Taking steps toward greener living will save you money

Taking steps towards greener living is much easier than you might think, and besides doing your part to save Planet Earth, the second best part about it, is that you will save money. Here are a few practical ways to get started.

Adopt a minimalist attitude

Having many ‘things’ — clothes, electronics, furniture, games and so on — is not green. Each requires production, shipping, packaging and eventually a trip to the landfill. Plus, things cost money. Greener living starts with far reduced consumption of unnecessary things.

Not sure where to start to shift your mindset? I recommend purging (recycling, donating or selling). Pull all of your things out, one room at a time. Ask yourself whether you absolutely love that thing. Then purge it if you don’t need it, or don’t find joy in having it.

Change to digital bills and subscriptions

Still receiving paper statements and bills? You may be incurring a penalty of between $ 1 and $ 3 per item. Switch to digital bills and pocket that savings. And, if you require a record for your taxes, which is the case for me, file the digital bill in your cloud storage.

Reconsider traditional transportation

No, this is not the part where I recommend that you to buy an electric vehicle. Those are still out of financial reach for most households. Rather, consider how you get around. Could you walk, run, bike or hike instead of driving? Will public transit get you where you need to go, saving on fuel, wear and tear plus parking? Can you share your Uber or Lyft in a pool, or carpool with a colleague, rather than going solo? All of these options shave money off your household expenses while reducing your consumption of fossil fuels.

Avoid food waste

Canadians throw out a disgusting amount of food annually; over $ 30 billion worth (some of which occurs at the source of production). This is nearly half of the food produced. Reports suggest this boils down to over $ 1,000 per household annually in wasted money. If you’re throwing out food regularly, it’s time to change your shopping habits. Start with meal planning for the week ahead. Which recipes do you want to prepare at home, on which days and for how many people. Then make your shopping list. If you are using a meal preparation service like Chef’s Plate, Good Food or Hello Fresh, you need to work that into your shopping list so that you don’t overbuy. And no, meal preparation services aren’t un-frugal, as long as you eat everything and work the cost into your monthly food budget.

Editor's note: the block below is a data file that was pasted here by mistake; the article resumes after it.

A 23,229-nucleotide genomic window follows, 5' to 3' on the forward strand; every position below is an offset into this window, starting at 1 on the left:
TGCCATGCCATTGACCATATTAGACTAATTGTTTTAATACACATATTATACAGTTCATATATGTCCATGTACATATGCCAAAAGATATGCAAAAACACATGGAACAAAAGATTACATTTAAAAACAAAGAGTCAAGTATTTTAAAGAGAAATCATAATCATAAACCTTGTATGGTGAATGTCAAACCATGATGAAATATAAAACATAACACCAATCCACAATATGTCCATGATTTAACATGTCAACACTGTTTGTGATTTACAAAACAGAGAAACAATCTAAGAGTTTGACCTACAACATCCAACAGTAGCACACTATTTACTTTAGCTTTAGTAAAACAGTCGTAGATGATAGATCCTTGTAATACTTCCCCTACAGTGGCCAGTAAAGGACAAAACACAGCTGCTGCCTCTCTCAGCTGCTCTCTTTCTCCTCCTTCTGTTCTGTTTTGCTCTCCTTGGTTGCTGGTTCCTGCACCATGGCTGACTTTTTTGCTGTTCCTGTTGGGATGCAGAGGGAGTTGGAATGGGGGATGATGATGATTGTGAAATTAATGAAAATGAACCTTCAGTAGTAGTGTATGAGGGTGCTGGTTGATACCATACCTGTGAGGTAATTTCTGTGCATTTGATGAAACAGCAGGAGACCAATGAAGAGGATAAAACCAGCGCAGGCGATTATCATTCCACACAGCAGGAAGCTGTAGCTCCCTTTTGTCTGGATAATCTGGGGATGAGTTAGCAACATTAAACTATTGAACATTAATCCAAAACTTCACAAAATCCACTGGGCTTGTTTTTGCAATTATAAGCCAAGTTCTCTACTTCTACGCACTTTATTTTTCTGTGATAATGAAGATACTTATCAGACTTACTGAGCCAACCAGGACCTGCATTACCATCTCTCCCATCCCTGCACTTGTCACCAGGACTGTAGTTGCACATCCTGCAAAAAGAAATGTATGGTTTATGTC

Say no to fast fashion, plastics and disposables

One of my best friends teases me about washing out my Ziploc bags. But, I do it so that I can get multiple uses out of each — sometimes 15 times in total. This method means I only buy one box of bags in each size once a year, and only when they’re on sale. Anything that is single-use, very low quality, and throw-away is typically bad for the environment and hard on your pocket book. Take a look at what you currently dispose of, or wear only once, that might have another use, or could potentially be recycled rather than disposed of.

Tap into secondhand goods

Since having my baby in August, I’m even more fascinated with the market for secondhand goods because our little guy is outgrowing just about everything we had for him for the newborn phase. So, I’m hunting for gently used goods, and selling what we don’t need. Tapping into the secondhand market prevents waste by giving new goods a useful afterlife.

Make your home energy efficient

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Seal doors and windows. Turn off your lights. Don’t waste water. Keep your furnace and water heater maintained. Bundle up rather than blasting the furnace during the winter, and strip down rather than cranking the AC in the summer. These tactics will significantly lower your utility bills.

The environmental challenges that we are currently facing are massive, and there is no one solution. But, by immediately taking small individual steps, we can start building positive momentum towards larger change, and your bank account will grow, too.

Lesley-Anne Scorgie

TORONTO STAR

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